Decades ago, DC was full of hand-painted signs pointing customers toward various retail establishments. They were eye-catching and distinctive, but they were also expensive, required regular repainting, and took a great amount of skill and time to produce. Eventually, the colorful come-ons were mostly replaced by more modern signage.
But lately, these retro visuals have been making a comeback. Maybe you’ve noticed the hand-painted sign above Chevy Chase DC’s Happy Go Bikes, or the one gracing the new outpost of Solid State Books on 14th Street. Solid State co-owner Scott Abel says the effort and expense were worth it. In May, he hired printmaker Alessandra Echeverri to decorate the outside of their new location, hoping to tap into the “allure of something a bit more analog,” he says.
There are no modern shortcuts: The signs are painstakingly created with brushes and paint, and they can take hours or days to complete. The craftsmanship is part of the appeal—for both the shops and the artists. Michael Theodoran, who owns the local business Caswell Sign & Design Co., ditched a career in graphic design and went to LA to study sign painting. “I was hungry for a role where I could use my hands to produce something tangible,” he says. “Signs are a part of the visual landscape of the communities we live in.” Now he’s set up shop in Mount Pleasant, and his work can be seen at the nearby restaurant La Tejana, the Georgetown clothing shop Buck Mason, and Happy Go Bikes.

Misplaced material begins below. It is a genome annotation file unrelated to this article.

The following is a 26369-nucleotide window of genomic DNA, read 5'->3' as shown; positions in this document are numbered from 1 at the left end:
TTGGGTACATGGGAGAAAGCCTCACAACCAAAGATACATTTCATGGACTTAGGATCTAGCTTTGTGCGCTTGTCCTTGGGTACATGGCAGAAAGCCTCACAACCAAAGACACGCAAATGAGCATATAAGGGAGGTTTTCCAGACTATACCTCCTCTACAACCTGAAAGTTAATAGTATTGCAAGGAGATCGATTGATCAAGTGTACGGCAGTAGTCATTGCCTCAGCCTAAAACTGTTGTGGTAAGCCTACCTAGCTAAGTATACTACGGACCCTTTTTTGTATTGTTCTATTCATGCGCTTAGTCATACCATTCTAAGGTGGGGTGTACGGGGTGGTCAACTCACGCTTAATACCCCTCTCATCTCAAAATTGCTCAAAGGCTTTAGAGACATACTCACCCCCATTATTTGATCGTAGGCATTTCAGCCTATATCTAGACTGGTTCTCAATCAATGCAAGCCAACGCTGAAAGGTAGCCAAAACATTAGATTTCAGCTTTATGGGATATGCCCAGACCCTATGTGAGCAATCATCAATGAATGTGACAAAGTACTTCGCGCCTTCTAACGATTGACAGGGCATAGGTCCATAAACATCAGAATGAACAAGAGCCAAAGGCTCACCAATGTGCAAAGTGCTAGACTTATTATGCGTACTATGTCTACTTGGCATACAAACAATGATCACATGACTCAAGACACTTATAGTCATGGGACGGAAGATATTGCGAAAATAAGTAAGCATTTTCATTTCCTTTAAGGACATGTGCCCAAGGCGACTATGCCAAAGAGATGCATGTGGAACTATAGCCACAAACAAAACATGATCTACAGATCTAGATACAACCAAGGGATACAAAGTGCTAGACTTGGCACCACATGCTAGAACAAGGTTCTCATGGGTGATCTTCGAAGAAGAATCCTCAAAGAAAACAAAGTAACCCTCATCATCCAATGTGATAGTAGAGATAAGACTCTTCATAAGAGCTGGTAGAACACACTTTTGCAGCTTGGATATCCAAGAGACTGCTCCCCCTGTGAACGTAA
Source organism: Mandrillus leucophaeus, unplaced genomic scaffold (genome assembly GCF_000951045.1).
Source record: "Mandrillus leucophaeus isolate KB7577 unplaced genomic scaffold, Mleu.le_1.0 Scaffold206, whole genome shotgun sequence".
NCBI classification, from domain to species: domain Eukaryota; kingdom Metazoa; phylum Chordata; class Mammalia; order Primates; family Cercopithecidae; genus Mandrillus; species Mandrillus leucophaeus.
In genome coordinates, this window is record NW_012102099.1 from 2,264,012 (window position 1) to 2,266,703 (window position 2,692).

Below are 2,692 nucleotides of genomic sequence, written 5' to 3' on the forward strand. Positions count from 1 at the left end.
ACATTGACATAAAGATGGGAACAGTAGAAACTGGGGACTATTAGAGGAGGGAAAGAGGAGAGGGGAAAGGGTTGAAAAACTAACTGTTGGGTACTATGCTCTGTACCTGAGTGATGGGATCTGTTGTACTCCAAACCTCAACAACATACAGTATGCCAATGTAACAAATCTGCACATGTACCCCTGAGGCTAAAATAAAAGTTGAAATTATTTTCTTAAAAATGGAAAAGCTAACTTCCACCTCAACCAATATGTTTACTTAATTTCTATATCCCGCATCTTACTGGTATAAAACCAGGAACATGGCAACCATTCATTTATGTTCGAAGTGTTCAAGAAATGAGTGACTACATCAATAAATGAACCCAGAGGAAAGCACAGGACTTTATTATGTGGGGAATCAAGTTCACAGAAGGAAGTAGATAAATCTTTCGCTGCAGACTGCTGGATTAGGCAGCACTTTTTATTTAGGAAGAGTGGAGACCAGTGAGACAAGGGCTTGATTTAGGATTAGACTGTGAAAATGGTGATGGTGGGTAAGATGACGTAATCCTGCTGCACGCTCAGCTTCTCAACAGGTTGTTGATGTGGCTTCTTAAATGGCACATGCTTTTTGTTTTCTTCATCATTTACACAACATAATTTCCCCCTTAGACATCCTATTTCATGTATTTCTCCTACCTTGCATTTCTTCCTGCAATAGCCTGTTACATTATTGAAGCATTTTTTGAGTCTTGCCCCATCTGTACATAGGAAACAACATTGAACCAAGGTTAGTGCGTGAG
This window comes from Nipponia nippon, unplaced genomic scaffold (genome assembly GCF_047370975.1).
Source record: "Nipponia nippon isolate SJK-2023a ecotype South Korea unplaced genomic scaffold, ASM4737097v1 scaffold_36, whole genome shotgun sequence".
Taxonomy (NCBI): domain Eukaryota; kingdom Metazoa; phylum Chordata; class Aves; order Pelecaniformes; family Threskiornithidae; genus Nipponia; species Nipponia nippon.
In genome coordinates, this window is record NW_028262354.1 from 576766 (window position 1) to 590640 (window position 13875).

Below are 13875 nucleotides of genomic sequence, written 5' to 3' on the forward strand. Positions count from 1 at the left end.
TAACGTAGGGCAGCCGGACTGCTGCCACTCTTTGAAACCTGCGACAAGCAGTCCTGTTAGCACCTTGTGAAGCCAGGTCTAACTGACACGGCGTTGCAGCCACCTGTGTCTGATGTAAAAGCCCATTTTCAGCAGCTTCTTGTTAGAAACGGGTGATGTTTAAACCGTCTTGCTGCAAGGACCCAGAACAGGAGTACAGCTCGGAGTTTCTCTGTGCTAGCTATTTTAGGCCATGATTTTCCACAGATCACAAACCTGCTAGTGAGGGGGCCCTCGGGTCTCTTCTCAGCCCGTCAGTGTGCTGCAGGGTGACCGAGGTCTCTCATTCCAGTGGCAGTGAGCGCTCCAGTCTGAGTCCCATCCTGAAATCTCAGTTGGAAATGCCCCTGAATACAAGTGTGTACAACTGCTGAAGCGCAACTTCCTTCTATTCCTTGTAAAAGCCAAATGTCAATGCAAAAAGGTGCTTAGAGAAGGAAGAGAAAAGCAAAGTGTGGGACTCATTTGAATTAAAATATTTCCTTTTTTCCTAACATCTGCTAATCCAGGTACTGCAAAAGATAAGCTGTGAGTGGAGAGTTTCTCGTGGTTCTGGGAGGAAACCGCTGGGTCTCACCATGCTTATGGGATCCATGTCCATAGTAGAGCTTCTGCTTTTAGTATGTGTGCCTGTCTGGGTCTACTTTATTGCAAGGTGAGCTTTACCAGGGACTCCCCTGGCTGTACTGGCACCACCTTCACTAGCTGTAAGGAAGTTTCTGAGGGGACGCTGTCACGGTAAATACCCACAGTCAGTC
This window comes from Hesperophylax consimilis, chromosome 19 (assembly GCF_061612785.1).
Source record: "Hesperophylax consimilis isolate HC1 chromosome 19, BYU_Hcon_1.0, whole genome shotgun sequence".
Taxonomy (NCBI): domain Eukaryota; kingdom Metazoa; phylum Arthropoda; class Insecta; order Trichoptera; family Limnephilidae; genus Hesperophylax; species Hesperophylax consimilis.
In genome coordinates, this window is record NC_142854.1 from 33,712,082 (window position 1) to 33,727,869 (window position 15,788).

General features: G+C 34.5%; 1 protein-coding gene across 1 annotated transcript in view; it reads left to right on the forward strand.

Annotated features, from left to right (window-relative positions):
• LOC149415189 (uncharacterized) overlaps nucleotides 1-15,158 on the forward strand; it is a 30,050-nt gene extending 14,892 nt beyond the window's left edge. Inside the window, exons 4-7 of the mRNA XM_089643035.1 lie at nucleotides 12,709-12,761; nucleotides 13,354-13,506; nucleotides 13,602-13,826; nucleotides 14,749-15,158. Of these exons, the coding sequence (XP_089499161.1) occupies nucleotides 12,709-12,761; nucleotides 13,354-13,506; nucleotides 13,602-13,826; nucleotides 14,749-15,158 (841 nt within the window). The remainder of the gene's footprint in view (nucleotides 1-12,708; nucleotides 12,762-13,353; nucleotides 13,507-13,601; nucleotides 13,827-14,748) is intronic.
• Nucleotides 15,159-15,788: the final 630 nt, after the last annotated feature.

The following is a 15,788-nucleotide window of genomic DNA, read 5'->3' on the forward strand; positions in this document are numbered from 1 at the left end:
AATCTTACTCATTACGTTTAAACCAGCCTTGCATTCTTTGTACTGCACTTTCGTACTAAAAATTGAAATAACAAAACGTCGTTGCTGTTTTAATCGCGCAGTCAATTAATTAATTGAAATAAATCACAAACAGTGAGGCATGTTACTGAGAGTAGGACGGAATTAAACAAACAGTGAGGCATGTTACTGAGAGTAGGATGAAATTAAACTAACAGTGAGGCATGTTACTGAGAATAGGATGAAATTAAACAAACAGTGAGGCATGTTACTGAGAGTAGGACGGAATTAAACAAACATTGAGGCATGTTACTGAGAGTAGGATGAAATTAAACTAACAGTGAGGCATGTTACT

Another local artist, Patrick Owens, has done work for DC restaurants such as Bartaco and All-Purpose. Why put in all that effort for something that will inevitably fade? “The quality and handcrafted feel that comes with hand-painted signs,” he says, “can’t be replaced.”
This article appears in the July 2023 issue of Washingtonian.